Expensive coal exit in Germany could not serve as role model – opinion
Germany looks set to decide an expensive future coal exit plan – money that would just be spent to “marginally speed up” what is already in progress, writes Daniel Wetzel in an opinion piece for Welt Online. The coal exit “has long begun and its end was already in sight” as a large part of lignite mines would be exploited by 2030, and the rest by 2050, and Europe’s Emissions Trading System (EU ETS) pushes hard coal power plants out of the market, writes Wetzel. As the effect on global emissions would be marginal, the German coal exit is only justified if it can serve as a role model, but it will be too expensive to do so, writes Wetzel. “Buying up and shutting down an entire industry with tax money is not a blueprint which coal countries like Poland, the Czech Republic, India or South Africa could follow, even if they wanted to.”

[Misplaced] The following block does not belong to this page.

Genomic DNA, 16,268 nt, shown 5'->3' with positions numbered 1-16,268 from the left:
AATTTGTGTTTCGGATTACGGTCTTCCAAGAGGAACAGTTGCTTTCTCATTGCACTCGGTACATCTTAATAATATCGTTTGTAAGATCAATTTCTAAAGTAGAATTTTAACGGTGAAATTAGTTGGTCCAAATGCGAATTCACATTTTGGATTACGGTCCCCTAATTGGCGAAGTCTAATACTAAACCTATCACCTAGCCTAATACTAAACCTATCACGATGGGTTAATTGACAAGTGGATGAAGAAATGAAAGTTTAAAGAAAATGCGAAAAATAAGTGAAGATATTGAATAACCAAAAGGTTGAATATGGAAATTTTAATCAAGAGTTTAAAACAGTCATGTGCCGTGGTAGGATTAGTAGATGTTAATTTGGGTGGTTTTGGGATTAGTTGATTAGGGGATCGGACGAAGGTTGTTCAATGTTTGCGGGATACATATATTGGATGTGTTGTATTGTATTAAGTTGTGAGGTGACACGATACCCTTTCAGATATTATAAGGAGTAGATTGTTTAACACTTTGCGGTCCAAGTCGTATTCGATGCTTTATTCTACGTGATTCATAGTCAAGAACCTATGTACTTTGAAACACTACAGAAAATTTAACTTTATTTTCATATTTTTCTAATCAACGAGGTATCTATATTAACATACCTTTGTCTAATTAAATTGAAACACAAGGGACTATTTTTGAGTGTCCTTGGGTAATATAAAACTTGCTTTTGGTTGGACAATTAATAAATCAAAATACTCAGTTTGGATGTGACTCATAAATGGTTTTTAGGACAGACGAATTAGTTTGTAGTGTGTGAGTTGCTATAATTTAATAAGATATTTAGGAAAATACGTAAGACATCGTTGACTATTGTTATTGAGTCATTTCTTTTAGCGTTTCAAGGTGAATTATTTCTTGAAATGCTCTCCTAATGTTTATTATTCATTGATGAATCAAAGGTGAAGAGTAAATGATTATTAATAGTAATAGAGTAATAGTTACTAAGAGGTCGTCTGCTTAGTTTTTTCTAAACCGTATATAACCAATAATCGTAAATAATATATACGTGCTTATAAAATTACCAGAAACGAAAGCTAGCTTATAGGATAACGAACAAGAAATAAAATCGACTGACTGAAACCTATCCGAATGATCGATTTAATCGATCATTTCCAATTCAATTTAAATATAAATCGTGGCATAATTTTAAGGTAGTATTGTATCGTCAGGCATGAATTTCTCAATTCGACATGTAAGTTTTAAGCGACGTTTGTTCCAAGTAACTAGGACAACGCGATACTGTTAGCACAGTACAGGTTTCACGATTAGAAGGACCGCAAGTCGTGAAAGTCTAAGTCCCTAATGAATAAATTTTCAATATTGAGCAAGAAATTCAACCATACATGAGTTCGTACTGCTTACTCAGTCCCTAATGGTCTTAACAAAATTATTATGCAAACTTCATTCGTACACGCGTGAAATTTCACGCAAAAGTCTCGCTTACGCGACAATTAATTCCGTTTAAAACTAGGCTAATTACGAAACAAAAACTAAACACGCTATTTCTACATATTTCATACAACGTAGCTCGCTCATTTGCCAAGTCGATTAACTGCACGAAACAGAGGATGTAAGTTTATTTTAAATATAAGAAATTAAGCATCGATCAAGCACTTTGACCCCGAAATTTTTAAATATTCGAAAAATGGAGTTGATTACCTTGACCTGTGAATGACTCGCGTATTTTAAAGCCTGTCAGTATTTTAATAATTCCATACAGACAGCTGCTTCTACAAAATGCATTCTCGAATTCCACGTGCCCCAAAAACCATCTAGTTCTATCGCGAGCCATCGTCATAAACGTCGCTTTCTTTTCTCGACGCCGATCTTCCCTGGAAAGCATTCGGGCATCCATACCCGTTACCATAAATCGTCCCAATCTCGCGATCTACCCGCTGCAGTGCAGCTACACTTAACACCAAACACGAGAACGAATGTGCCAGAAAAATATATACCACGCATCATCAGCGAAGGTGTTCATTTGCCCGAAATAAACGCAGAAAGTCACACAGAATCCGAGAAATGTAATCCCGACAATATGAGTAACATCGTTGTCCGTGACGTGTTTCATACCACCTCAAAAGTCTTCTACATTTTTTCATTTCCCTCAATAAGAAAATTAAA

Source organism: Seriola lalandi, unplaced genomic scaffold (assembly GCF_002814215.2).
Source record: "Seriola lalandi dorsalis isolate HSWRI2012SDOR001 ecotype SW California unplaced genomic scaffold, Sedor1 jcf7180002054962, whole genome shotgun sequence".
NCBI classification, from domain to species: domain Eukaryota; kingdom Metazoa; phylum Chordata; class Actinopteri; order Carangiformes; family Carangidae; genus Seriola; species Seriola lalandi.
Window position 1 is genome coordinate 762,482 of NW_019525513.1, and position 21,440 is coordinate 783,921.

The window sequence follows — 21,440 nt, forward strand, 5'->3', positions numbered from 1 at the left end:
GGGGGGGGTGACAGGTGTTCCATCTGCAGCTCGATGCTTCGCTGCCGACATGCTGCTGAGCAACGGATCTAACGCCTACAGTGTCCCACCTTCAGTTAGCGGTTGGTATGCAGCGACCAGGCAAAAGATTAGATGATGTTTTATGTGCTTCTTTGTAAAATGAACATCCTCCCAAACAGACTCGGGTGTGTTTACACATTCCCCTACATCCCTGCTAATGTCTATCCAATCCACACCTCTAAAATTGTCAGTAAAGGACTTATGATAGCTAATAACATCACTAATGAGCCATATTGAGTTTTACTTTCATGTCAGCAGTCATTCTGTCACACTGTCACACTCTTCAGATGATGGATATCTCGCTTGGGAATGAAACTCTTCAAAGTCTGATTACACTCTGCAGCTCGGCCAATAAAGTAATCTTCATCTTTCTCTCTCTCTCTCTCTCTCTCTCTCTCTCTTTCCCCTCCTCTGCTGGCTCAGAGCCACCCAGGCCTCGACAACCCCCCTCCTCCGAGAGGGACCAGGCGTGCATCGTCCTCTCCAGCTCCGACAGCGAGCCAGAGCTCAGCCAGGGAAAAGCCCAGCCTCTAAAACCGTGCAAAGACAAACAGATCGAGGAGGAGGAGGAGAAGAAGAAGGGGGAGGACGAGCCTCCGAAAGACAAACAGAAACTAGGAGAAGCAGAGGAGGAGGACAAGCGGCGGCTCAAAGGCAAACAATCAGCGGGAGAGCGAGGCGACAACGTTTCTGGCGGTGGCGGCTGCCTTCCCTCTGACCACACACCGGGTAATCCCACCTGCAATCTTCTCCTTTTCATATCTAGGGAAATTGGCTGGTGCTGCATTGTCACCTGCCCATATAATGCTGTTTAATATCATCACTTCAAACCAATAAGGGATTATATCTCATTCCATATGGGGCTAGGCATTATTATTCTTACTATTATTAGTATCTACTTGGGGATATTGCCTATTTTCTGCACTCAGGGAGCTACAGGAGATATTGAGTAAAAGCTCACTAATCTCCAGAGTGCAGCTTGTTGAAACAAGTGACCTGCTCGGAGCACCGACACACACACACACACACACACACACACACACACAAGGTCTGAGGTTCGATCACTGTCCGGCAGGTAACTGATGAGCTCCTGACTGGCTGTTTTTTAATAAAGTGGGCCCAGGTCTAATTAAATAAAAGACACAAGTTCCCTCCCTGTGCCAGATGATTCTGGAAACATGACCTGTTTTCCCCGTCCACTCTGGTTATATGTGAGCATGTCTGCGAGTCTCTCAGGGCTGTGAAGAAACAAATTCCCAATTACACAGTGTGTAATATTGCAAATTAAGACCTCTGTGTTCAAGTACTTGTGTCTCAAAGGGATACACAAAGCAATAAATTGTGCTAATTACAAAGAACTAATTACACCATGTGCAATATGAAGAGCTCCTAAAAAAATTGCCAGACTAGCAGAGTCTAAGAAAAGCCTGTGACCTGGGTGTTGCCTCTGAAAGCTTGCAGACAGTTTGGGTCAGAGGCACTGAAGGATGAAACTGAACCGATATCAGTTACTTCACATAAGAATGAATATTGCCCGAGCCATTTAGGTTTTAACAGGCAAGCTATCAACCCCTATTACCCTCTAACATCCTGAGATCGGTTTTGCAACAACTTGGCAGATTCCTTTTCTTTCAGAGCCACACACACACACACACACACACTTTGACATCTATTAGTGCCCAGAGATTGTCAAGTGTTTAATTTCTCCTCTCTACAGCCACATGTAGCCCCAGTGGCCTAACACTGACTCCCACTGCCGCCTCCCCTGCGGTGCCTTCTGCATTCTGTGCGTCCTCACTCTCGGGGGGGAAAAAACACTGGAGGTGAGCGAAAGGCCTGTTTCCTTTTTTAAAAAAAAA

Germany’s coal exit commission is in charge of suggesting how the world’s fourth largest economy could be weaned off the climate-damaging fossil fuel, and is expected to finalise its proposal in the coming days. A leaked draft of its final report suggests agreements on compensation for coal plant operators, support for affected mining regions, and measures to shield consumers from rising power prices.